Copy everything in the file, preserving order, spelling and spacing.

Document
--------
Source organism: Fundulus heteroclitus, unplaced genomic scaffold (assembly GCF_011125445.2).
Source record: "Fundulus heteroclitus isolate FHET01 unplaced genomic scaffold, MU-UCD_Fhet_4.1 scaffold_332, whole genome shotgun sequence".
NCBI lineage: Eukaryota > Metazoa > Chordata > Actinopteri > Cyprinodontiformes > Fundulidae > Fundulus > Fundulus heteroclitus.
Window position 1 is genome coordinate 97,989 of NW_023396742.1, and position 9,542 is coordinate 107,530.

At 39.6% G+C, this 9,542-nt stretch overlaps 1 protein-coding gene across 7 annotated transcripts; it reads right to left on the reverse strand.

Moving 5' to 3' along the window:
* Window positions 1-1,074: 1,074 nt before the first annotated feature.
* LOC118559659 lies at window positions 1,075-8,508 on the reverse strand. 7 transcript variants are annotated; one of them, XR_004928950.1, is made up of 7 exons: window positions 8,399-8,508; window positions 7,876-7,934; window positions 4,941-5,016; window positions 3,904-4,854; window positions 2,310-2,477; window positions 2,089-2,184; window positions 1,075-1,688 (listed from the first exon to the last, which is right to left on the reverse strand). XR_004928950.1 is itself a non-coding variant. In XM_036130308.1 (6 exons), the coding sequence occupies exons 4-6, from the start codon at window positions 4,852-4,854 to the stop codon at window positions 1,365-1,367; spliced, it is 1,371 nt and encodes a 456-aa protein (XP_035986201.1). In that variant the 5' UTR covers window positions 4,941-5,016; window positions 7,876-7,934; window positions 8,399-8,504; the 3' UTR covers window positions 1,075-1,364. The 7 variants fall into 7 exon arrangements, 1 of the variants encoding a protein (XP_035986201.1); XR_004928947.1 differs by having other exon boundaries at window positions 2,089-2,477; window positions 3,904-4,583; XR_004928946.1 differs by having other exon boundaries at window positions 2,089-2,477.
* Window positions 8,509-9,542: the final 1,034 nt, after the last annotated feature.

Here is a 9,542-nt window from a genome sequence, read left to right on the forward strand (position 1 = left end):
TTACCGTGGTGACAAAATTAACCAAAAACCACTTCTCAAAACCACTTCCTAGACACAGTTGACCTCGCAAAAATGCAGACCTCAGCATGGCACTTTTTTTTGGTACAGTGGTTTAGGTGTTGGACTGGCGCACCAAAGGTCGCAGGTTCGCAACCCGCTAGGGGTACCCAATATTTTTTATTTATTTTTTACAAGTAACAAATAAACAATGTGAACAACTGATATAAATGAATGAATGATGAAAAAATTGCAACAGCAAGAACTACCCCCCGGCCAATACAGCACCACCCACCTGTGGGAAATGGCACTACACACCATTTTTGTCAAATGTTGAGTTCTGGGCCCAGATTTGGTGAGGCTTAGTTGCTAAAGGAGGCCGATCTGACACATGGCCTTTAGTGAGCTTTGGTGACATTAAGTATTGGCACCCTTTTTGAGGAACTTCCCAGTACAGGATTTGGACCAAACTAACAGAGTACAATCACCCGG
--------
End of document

Source organism: Fundulus heteroclitus, unplaced genomic scaffold (assembly GCF_011125445.2).
Source record: "Fundulus heteroclitus isolate FHET01 unplaced genomic scaffold, MU-UCD_Fhet_4.1 scaffold_332, whole genome shotgun sequence".
NCBI lineage: Eukaryota > Metazoa > Chordata > Actinopteri > Cyprinodontiformes > Fundulidae > Fundulus > Fundulus heteroclitus.
Window position 1 is genome coordinate 97,989 of NW_023396742.1, and position 9,542 is coordinate 107,530.

At 39.6% G+C, this 9,542-nt stretch overlaps 1 protein-coding gene across 7 annotated transcripts; it reads right to left on the reverse strand.

Moving 5' to 3' along the window:
* Window positions 1-1,074: 1,074 nt before the first annotated feature.
* LOC118559659 lies at window positions 1,075-8,508 on the reverse strand. 7 transcript variants are annotated; one of them, XR_004928950.1, is made up of 7 exons: window positions 8,399-8,508; window positions 7,876-7,934; window positions 4,941-5,016; window positions 3,904-4,854; window positions 2,310-2,477; window positions 2,089-2,184; window positions 1,075-1,688 (listed from the first exon to the last, which is right to left on the reverse strand). XR_004928950.1 is itself a non-coding variant. In XM_036130308.1 (6 exons), the coding sequence occupies exons 4-6, from the start codon at window positions 4,852-4,854 to the stop codon at window positions 1,365-1,367; spliced, it is 1,371 nt and encodes a 456-aa protein (XP_035986201.1). In that variant the 5' UTR covers window positions 4,941-5,016; window positions 7,876-7,934; window positions 8,399-8,504; the 3' UTR covers window positions 1,075-1,364. The 7 variants fall into 7 exon arrangements, 1 of the variants encoding a protein (XP_035986201.1); XR_004928947.1 differs by having other exon boundaries at window positions 2,089-2,477; window positions 3,904-4,583; XR_004928946.1 differs by having other exon boundaries at window positions 2,089-2,477.
* Window positions 8,509-9,542: the final 1,034 nt, after the last annotated feature.

Here is a 9,542-nt window from a genome sequence, read left to right on the forward strand (position 1 = left end):
TTACCGTGGTGACAAAATTAACCAAAAACCACTTCTCAAAACCACTTCCTAGACACAGTTGACCTCGCAAAAATGCAGACCTCAGCATGGCACTTTTTTTTGGTACAGTGGTTTAGGTGTTGGACTGGCGCACCAAAGGTCGCAGGTTCGCAACCCGCTAGGGGTACCCAATATTTTTTATTTATTTTTTACAAGTAACAAATAAACAATGTGAACAACTGATATAAATGAATGAATGATGAAAAAATTGCAACAGCAAGAACTACCCCCCGGCCAATACAGCACCACCCACCTGTGGGAAATGGCACTACACACCATTTTTGTCAAATGTTGAGTTCTGGGCCCAGATTTGGTGAGGCTTAGTTGCTAAAGGAGGCCGATCTGACACATGGCCTTTAGTGAGCTTTGGTGACATTAAGTATTGGCACCCTTTTTGAGGAACTTCCCAGTACAGGATTTGGACCAAACTAACAGAGTACAATCACCCGG